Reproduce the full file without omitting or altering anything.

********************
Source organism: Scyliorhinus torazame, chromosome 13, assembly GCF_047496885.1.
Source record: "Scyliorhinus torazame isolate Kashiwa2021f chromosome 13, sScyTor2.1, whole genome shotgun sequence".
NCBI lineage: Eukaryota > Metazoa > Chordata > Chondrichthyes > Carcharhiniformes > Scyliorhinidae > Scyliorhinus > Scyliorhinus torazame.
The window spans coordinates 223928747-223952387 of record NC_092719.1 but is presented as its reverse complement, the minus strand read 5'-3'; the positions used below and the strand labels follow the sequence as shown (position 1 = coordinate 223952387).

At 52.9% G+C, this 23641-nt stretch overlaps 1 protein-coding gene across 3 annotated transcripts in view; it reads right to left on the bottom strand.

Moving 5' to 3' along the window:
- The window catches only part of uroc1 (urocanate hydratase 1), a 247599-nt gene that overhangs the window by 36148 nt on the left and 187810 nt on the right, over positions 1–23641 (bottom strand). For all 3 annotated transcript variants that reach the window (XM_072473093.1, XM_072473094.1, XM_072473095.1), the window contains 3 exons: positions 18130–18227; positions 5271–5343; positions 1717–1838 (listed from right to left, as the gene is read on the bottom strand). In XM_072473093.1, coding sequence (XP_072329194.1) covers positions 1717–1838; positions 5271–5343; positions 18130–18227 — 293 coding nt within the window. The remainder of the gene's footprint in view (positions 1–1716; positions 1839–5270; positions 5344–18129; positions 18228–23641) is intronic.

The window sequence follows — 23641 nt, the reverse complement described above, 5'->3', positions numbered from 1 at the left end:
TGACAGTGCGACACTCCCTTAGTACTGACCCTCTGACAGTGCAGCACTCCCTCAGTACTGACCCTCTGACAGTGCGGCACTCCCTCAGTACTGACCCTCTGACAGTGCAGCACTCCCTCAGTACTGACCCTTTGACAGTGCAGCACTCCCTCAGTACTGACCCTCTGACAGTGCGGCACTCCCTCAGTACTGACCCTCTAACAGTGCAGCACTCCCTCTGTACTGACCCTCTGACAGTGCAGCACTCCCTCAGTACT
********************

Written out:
Source organism: Scyliorhinus torazame, chromosome 13, assembly GCF_047496885.1.
Source record: "Scyliorhinus torazame isolate Kashiwa2021f chromosome 13, sScyTor2.1, whole genome shotgun sequence".
NCBI lineage: Eukaryota > Metazoa > Chordata > Chondrichthyes > Carcharhiniformes > Scyliorhinidae > Scyliorhinus > Scyliorhinus torazame.
The window spans coordinates 223928747-223952387 of record NC_092719.1 but is presented as its reverse complement, the minus strand read 5'-3'; the positions used below and the strand labels follow the sequence as shown (position 1 = coordinate 223952387).

At 52.9% G+C, this 23641-nt stretch overlaps 1 protein-coding gene across 3 annotated transcripts in view; it reads right to left on the bottom strand.

Moving 5' to 3' along the window:
- The window catches only part of uroc1 (urocanate hydratase 1), a 247599-nt gene that overhangs the window by 36148 nt on the left and 187810 nt on the right, over positions 1–23641 (bottom strand). For all 3 annotated transcript variants that reach the window (XM_072473093.1, XM_072473094.1, XM_072473095.1), the window contains 3 exons: positions 18130–18227; positions 5271–5343; positions 1717–1838 (listed from right to left, as the gene is read on the bottom strand). In XM_072473093.1, coding sequence (XP_072329194.1) covers positions 1717–1838; positions 5271–5343; positions 18130–18227 — 293 coding nt within the window. The remainder of the gene's footprint in view (positions 1–1716; positions 1839–5270; positions 5344–18129; positions 18228–23641) is intronic.

The window sequence follows — 23641 nt, the reverse complement described above, 5'->3', positions numbered from 1 at the left end:
TGACAGTGCGACACTCCCTTAGTACTGACCCTCTGACAGTGCAGCACTCCCTCAGTACTGACCCTCTGACAGTGCGGCACTCCCTCAGTACTGACCCTCTGACAGTGCAGCACTCCCTCAGTACTGACCCTTTGACAGTGCAGCACTCCCTCAGTACTGACCCTCTGACAGTGCGGCACTCCCTCAGTACTGACCCTCTAACAGTGCAGCACTCCCTCTGTACTGACCCTCTGACAGTGCAGCACTCCCTCAGTACT